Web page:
Clown Hall Of Fame, Baraboo
The Clown Hall of Fame is moving from Milwaukee, WI to Baraboo, WI and hopes to open on April 1st, 2010. The new headquarters of the International organization will be on Fourth Street across from the Sauk County Courthouse.
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The International Clown Hall of Fame (ICHOF), is dedicated to the preservation and advancement of clown art and achievement. Represented by professional and amateur clown associations, it pays tribute to outstanding clown performers, operates a living museum of clowning with resident clown performers, conducts special events and maintains a national archive of clown artifacts and history.
The ICHOF was founded in Delavan, Wisconsin, the birthplace of the Barnum and Bailey Circus, in 1987. The induction process was developed in 1988, following the affiliation of four major clown organizations with the museum. The affiliated clown organizations were given the role of selecting the first nominees. Balloting by the members of the ICHOF resulted in the election of Red Skelton, Lou Jacobs, Emmett Kelly, Mark Anthony, Felix Adler, and Otto Griebling. The first inductees were enshrined April 23, 1989.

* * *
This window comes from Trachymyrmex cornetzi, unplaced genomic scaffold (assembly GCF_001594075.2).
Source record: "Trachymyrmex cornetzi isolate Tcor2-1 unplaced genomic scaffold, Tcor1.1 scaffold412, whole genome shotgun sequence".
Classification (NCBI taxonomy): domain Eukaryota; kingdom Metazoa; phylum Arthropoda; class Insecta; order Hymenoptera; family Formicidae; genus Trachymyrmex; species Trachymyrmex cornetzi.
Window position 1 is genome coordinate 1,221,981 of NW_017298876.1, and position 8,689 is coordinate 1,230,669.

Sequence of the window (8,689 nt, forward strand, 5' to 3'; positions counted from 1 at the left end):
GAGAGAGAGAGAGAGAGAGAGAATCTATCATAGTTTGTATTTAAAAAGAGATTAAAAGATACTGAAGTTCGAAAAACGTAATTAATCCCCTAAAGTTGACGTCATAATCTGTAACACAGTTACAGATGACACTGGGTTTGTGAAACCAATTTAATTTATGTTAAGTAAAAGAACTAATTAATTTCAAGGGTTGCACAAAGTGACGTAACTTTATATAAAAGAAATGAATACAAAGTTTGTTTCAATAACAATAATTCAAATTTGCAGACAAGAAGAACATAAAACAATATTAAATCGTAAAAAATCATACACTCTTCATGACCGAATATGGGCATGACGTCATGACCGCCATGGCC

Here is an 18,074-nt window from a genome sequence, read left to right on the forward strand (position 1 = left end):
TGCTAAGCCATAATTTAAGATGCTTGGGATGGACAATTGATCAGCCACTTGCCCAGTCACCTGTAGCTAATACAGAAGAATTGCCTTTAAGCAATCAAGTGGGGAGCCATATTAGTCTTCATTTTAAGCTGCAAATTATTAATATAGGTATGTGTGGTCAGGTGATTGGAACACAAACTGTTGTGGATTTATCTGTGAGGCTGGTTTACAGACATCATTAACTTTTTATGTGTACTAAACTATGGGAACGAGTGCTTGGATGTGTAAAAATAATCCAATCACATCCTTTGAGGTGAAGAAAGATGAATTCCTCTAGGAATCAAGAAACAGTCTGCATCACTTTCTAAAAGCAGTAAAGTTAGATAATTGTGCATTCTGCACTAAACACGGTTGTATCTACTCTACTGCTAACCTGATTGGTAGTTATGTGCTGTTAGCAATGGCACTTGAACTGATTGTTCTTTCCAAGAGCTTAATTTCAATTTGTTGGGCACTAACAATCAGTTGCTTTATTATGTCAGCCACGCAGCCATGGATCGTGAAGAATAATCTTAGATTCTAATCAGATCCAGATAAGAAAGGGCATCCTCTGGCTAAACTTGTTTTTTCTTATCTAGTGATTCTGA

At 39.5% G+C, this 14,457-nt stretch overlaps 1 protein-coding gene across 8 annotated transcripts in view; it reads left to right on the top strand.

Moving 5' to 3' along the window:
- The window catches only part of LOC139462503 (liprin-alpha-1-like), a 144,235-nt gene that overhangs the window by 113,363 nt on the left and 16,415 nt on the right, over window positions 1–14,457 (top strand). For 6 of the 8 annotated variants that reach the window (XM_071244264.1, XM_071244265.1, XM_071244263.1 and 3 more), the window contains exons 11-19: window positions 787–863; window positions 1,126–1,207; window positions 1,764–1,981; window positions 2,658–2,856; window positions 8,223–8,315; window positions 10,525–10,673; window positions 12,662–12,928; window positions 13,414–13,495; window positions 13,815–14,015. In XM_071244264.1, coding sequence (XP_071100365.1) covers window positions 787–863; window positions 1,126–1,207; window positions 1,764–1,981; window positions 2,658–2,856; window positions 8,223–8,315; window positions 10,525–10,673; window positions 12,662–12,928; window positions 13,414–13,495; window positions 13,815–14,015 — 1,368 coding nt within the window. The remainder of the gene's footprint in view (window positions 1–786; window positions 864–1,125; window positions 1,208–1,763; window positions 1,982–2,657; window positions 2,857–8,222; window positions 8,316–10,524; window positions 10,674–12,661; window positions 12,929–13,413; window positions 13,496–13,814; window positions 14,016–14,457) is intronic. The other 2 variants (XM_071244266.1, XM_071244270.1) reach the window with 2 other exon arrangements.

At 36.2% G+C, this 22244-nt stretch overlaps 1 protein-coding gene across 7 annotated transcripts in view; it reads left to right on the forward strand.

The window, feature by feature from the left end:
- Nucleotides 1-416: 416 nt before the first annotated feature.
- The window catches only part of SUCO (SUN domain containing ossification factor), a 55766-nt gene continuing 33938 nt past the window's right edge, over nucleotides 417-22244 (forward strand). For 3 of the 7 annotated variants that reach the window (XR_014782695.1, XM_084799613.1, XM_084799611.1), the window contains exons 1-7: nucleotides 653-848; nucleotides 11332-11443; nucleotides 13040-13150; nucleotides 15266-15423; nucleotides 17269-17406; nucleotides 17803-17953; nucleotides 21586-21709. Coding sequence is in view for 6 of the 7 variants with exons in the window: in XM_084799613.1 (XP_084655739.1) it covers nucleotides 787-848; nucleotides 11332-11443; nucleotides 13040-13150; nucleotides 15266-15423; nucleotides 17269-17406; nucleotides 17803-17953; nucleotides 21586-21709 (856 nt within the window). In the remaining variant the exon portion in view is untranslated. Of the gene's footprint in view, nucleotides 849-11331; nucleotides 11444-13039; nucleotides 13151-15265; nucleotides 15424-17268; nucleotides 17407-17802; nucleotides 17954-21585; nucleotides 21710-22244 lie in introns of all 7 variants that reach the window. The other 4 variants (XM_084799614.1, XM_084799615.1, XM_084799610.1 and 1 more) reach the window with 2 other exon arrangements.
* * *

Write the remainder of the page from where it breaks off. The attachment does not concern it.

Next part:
Since then, 61 additional clowns have been inducted into the International Clown Hall of Fame. In addition to living and historical American clowns, the ensemble has included clowns from Europe, South America and Africa. In addition to induction, the ICHOF annually bestows a "Lifetime of Laughter Achievement Award." This award has gone to Willard Scott, who at one time played both Ronald McDonald and Bozo on TV before becoming known as The Today Show weather man, Max Patkin - the "Clown Prince of Baseball", Ben Barkin of the Great Circus Parade and Meadowlark Lemon - the "Clown Prince of Basketball."
In 2004, ABC News Columnist Buck Wolf settled a long-running clown controversy by inducting Pinto Colvig as the original Bozo. A series of investigative pieces he wrote proved that show business promoter Larry Harmon had a pattern of taking credit for inventing TV's most famous clown.